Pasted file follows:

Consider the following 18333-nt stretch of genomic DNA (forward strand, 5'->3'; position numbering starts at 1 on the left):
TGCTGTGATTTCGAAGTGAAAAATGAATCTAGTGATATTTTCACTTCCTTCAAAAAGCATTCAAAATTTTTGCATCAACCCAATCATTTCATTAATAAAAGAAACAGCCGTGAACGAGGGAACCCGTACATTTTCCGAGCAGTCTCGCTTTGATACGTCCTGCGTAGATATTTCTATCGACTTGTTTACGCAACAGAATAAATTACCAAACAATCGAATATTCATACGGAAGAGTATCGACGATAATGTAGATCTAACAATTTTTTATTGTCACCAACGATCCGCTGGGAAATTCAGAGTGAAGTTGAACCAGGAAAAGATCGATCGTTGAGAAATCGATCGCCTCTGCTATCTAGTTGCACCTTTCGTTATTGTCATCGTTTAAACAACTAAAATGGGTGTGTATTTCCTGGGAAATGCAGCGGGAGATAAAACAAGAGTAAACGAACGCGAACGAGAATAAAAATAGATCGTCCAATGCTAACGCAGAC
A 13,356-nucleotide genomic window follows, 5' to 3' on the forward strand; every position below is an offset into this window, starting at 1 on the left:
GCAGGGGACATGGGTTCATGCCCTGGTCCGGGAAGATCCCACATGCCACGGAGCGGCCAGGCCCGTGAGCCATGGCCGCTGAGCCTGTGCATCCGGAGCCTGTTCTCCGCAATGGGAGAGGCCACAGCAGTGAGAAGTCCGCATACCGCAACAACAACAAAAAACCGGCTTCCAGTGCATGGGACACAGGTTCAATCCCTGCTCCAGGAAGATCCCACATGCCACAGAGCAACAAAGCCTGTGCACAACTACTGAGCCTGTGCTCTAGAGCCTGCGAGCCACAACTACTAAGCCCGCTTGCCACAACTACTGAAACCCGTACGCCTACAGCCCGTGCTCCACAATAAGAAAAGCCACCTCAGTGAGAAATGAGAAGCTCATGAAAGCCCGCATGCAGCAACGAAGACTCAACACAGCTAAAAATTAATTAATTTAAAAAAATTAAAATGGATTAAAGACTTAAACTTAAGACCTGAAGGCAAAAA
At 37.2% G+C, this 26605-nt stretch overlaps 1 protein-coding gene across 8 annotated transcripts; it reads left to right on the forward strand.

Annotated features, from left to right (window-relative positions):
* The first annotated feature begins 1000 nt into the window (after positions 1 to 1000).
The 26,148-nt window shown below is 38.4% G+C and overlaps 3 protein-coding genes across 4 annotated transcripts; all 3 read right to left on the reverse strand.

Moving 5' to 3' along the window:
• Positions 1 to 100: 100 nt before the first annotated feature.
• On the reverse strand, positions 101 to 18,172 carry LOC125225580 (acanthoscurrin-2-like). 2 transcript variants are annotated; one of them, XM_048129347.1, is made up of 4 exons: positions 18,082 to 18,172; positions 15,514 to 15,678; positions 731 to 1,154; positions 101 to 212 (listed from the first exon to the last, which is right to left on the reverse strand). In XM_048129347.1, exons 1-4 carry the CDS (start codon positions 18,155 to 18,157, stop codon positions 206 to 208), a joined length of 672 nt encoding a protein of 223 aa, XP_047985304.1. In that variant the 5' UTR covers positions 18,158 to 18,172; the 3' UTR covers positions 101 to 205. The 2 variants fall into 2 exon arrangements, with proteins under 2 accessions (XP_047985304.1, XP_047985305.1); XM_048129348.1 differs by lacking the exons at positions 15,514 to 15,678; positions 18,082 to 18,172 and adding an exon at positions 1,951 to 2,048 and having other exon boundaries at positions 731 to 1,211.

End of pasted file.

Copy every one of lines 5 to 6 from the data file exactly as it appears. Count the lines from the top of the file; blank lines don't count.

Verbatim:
At 37.2% G+C, this 26605-nt stretch overlaps 1 protein-coding gene across 8 annotated transcripts; it reads left to right on the forward strand.

Annotated features, from left to right (window-relative positions):